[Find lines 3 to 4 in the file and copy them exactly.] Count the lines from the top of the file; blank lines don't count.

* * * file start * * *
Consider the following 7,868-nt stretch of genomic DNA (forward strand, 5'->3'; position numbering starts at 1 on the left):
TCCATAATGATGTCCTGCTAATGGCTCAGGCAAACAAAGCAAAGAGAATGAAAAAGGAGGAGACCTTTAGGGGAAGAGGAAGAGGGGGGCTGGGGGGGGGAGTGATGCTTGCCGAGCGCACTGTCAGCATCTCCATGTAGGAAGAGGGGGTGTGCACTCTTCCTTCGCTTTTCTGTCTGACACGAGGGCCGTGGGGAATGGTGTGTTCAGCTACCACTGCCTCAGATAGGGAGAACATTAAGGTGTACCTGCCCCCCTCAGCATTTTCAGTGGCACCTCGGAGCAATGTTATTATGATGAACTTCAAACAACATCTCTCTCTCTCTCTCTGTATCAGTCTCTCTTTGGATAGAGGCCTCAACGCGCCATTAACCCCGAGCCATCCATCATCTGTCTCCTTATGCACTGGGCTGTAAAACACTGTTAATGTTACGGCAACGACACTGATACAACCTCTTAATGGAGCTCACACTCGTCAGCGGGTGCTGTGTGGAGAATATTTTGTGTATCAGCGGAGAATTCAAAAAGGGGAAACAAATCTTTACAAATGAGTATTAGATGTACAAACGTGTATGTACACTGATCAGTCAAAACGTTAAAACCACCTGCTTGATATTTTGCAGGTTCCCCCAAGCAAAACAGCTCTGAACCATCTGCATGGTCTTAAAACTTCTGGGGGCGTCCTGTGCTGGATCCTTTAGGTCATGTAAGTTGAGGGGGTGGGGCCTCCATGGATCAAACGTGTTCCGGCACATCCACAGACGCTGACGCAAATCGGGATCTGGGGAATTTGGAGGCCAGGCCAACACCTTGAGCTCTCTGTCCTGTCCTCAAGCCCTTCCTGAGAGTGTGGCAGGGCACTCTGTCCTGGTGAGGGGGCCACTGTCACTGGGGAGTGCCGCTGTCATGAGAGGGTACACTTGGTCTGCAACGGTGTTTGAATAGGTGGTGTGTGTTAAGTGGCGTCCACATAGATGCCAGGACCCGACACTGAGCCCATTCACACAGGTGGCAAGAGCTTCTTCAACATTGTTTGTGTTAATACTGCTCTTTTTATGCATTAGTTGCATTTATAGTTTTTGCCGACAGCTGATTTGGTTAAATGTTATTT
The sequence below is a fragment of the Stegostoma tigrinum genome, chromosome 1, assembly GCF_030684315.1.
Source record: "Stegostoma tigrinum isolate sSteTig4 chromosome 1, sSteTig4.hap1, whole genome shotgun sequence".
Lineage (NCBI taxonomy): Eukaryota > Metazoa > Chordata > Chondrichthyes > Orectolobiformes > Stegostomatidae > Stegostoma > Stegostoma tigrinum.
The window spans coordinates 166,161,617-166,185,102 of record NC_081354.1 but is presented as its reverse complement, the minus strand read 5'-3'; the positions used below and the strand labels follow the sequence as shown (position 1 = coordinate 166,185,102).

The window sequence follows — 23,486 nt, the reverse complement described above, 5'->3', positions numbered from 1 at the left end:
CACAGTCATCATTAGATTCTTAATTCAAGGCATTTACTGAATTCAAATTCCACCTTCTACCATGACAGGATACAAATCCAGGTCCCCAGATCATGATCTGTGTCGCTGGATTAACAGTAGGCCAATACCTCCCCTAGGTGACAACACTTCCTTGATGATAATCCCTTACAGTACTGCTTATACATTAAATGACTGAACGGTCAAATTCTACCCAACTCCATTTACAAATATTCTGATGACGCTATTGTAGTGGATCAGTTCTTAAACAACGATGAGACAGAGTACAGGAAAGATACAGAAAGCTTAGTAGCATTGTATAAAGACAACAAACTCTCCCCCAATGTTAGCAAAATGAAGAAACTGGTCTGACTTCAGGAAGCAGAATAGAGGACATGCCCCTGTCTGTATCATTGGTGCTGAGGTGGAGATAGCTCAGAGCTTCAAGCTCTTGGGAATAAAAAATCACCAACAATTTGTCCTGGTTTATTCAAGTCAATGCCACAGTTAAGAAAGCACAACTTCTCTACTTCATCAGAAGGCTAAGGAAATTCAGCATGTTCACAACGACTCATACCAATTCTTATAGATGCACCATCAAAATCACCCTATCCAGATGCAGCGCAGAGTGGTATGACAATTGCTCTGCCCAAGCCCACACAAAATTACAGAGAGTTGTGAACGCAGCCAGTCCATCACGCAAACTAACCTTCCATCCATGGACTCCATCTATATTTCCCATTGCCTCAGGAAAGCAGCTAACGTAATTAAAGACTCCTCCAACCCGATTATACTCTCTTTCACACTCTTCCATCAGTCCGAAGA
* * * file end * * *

The sequence below is a fragment of the Stegostoma tigrinum genome, chromosome 1, assembly GCF_030684315.1.
Source record: "Stegostoma tigrinum isolate sSteTig4 chromosome 1, sSteTig4.hap1, whole genome shotgun sequence".